Market: A Market, from a consumer's point of view, is made up of those firms from which a consumer can buy a well defined product.
- 1) Number and size of distribution of sellers
- 2) Extent to which interdependency is felt among the sellers
- So much in some industries that they have industrial spies – ford and Chrysler are very interested in what one another are doing and what they will release on the market at the same time
- “Farmer Joe” cares less about what “farmer Bill” does, in terms of bringing to market, and specializing in.
- 3) Nature of difference and Similarities of the products
- Ex.: particular standard size of computer chips
- toothpaste can vary dramatically
- 4) Knowledge held by buyers and sellers about the prices in the market.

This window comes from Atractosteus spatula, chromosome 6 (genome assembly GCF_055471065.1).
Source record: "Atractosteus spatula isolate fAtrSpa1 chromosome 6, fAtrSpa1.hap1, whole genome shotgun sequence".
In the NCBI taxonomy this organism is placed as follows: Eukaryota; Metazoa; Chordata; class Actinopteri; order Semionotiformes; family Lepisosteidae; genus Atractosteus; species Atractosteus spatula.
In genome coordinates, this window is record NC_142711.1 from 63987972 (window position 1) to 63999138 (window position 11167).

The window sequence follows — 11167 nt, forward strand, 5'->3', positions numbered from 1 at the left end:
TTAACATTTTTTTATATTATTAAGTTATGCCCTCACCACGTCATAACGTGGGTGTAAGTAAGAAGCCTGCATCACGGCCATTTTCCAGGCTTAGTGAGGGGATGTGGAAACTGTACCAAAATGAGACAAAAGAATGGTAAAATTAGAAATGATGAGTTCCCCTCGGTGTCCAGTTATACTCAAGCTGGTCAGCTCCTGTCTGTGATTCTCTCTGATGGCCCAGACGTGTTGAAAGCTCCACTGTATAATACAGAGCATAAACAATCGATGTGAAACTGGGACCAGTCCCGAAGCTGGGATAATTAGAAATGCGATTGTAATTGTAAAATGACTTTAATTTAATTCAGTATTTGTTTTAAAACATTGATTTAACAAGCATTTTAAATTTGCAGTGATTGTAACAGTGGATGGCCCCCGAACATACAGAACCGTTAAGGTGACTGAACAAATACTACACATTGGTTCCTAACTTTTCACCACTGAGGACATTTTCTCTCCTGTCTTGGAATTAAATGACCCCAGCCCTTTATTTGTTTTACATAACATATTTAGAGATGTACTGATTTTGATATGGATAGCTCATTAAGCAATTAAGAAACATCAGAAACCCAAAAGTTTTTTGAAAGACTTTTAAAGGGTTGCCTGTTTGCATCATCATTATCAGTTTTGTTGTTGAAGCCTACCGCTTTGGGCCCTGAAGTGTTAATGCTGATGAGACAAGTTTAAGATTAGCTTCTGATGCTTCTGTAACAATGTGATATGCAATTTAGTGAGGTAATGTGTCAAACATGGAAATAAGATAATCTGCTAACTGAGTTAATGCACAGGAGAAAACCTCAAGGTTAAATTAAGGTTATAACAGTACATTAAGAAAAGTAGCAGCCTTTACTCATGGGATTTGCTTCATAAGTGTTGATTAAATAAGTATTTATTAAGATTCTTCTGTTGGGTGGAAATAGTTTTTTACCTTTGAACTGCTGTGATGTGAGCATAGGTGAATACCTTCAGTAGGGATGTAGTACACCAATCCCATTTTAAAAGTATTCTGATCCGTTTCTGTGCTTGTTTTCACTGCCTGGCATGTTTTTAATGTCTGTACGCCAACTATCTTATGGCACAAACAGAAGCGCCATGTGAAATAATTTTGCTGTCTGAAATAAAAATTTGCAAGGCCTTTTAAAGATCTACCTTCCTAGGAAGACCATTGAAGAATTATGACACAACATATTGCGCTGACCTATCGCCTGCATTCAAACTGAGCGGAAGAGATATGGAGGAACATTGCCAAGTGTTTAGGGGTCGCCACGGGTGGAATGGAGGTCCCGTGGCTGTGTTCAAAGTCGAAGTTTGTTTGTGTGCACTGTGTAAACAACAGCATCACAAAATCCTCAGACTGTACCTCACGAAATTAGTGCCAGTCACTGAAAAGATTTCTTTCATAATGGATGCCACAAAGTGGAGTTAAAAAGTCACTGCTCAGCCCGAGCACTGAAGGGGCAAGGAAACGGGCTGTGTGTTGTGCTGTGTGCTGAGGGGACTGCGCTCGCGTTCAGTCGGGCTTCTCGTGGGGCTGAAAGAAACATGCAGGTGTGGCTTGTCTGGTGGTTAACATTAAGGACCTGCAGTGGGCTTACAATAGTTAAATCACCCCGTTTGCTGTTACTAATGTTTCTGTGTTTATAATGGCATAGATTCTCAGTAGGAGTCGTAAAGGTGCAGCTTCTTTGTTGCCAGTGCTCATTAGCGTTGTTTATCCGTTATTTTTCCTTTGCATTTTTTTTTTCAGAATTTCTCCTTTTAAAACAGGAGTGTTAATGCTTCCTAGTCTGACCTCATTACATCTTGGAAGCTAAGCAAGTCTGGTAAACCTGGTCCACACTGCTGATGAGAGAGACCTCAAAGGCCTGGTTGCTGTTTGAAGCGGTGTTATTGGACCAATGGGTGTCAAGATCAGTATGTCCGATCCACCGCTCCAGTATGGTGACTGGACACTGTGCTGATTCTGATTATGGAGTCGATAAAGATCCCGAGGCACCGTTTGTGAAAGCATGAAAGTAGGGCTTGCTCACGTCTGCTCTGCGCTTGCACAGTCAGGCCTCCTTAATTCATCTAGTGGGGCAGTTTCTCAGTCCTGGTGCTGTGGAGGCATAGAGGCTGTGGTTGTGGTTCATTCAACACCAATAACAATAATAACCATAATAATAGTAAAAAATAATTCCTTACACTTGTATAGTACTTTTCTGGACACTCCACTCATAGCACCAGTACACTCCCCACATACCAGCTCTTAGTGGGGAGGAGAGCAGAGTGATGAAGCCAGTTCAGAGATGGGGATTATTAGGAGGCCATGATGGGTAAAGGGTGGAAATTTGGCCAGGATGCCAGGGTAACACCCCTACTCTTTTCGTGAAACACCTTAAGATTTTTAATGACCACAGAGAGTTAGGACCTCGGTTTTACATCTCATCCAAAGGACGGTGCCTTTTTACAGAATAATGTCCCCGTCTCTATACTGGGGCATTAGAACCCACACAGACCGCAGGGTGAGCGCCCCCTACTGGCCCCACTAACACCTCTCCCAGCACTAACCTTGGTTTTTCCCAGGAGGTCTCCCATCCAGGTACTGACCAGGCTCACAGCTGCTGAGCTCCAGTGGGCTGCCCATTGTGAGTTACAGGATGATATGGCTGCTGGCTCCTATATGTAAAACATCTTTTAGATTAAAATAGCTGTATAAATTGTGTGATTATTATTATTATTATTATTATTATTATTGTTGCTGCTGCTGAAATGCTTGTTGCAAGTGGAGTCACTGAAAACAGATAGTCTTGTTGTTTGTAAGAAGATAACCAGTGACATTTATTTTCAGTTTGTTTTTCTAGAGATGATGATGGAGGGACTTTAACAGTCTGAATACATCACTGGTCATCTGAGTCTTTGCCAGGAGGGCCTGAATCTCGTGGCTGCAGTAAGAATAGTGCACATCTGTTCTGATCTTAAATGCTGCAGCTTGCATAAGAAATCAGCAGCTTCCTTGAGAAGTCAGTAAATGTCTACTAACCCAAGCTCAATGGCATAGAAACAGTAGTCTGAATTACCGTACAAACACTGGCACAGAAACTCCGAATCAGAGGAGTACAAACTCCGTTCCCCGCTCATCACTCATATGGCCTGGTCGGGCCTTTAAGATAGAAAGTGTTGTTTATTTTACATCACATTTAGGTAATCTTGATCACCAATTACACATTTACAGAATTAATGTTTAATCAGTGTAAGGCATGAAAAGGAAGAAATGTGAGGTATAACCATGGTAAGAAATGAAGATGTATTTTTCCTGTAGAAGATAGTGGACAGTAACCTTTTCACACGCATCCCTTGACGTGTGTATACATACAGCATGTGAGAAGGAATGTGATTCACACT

- Prostitution – people are unlikely to know all the relevant information at anyone one time about the market
- Gold markets – all relevant information is likely to be transmitted in prices
- 5) Entry and exit conditions: are there barriers?
Pure (Atomistic) competition:Edit
- A) Large numbers of buyers and sellers so large that the behavior of one seller has no appreciable effect on the market and goes unnoticed
- B) Prices of different sellers are homogenous – this is recognized when buyers register no preference with regard to what seller they buy from
- C) Buyers and sellers are perfectly informed about prices – also seen as zero information costs
- D) Industry is characterized by the perfect ease of entry and exit.
These assumptions make it probable that firms in the market are “price takers” That the firm has no pricing policy but simply takes the price the market will bear. Make it likely that firms are profit maximizers. (This allows us to model firm utility based only on profit).